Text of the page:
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Zip Code Memory Project: Reparative Memory, Part II

Public Humanities

dateMarch 31, 2022 timeThursday, 6:30pm–8:00pm EDT locationVirtual Event
  • Institute for Religion, Culture and Public Life
  • The Society of Fellows and Heyman Center for the Humanities
  • Columbia University School of the Art
  • Center for the Study of Social Difference
  • Free and open to the public
  • Registration required. See details.
B&W map of northern Manhattan and the Bronx neighborhoods

Featuring María José Contreras Lorenzini, Rafael Lozano-Hemmer, and Kamau Ware. Introduced by Carol Becker, Dean of Columbia University School of the Arts. Moderated by Marianne Hirsch and Diana Taylor, Co-Directors of the Zip Code Memory Project.

How can the devastating but radically disproportionate losses caused by the global COVID-19 pandemic be memorialized? While acknowledging the social inequities and injustices the pandemic has exposed, might local memories of loss and neglect be transformed into a practice of justice and collective healing? What aesthetic memorial forms and strategies of engagement best foster the work of Repair?

This second roundtable on Reparative Memory will approach the urgency of such challenges in conversations between noted artists who have responded to histories of violence and loss in different geo-political contexts by engaging communities in participatory memory projects. Their visionary projects have mobilized painful memories, leaving space both for mourning and for imagining potential futures. Each artist will share their process and the challenges faced in creating communities of memory.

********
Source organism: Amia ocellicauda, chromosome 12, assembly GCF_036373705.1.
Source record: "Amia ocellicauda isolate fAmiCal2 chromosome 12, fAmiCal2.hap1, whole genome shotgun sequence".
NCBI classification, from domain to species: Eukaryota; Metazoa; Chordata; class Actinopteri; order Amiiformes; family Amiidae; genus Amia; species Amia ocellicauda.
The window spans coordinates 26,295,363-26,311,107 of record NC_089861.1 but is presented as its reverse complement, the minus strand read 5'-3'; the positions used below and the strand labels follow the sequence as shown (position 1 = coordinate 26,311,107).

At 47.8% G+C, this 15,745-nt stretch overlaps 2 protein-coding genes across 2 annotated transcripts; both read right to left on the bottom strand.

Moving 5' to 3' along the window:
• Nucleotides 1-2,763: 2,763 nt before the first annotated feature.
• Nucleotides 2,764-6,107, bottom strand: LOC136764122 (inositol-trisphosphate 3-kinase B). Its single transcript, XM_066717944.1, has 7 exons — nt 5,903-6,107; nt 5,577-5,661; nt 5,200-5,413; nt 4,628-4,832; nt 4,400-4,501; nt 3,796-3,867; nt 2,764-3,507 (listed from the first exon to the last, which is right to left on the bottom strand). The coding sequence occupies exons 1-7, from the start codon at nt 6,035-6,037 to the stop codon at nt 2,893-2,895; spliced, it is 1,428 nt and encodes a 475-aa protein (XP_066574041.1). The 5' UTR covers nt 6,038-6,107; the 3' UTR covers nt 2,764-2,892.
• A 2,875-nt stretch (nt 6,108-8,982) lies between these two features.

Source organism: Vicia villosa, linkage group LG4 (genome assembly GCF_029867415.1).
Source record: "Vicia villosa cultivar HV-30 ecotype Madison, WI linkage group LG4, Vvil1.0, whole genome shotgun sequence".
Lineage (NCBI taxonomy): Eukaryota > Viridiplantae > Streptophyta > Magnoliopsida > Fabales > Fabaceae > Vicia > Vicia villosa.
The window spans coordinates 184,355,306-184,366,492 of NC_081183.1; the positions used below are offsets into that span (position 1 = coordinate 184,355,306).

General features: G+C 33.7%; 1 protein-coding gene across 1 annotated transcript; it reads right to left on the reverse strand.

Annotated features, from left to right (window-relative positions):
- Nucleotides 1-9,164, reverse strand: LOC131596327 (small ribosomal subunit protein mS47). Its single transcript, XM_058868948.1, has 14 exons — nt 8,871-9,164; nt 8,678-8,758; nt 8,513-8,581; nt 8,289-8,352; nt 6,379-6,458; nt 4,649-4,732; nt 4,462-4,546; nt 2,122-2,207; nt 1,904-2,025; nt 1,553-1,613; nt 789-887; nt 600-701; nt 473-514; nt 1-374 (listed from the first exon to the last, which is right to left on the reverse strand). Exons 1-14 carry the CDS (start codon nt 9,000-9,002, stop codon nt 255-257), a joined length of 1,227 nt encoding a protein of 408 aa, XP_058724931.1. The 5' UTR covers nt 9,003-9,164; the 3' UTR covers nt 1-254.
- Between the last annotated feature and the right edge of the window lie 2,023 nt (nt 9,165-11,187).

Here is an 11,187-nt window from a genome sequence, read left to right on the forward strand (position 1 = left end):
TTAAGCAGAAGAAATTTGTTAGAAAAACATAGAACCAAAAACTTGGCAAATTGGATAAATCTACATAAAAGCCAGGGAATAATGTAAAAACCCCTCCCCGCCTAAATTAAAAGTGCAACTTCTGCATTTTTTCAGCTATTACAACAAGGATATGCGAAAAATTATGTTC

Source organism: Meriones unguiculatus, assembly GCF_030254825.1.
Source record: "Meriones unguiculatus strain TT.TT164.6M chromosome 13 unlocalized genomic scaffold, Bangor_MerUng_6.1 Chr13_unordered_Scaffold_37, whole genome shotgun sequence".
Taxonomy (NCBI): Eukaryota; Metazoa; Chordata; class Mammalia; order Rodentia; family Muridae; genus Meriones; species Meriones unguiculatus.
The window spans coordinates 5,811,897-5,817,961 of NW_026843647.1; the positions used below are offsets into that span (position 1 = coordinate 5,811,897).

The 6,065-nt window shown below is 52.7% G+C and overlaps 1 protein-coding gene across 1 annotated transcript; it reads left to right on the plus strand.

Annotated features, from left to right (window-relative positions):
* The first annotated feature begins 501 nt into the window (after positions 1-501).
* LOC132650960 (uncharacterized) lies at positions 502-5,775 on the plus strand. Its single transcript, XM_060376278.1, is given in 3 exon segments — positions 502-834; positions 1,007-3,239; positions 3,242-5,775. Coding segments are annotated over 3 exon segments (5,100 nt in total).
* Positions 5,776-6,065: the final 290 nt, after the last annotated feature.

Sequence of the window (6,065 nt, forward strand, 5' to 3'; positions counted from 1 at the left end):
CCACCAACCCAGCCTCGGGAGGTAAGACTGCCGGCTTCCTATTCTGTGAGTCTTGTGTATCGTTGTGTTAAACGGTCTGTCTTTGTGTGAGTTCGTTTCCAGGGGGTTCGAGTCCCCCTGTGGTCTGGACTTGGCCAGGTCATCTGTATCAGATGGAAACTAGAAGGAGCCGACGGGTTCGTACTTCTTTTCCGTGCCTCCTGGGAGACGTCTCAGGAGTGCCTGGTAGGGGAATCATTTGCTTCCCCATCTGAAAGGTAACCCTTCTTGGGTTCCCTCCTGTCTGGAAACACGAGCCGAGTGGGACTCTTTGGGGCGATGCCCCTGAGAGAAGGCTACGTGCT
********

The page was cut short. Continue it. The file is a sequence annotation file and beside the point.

We invite the public to participate in Rafael Lozano-Hemmer’s memorial project A Crack in the Hourglass, currently on view at the Brooklyn Museum. Click on the PARTICIPATE link to send an image of a family member or friend who passed due to COVID-19. The piece will draw it in hourglass sand.

This is part of a series of conversations on “Reparative Memory” in conjunction with Columbia University School of the Art’s theme of “Repair” and the Zip Code Memory Project: Practices of Justice and Repair based at the Center for the Study of Social Difference with generous funding by the Henry Luce Foundation.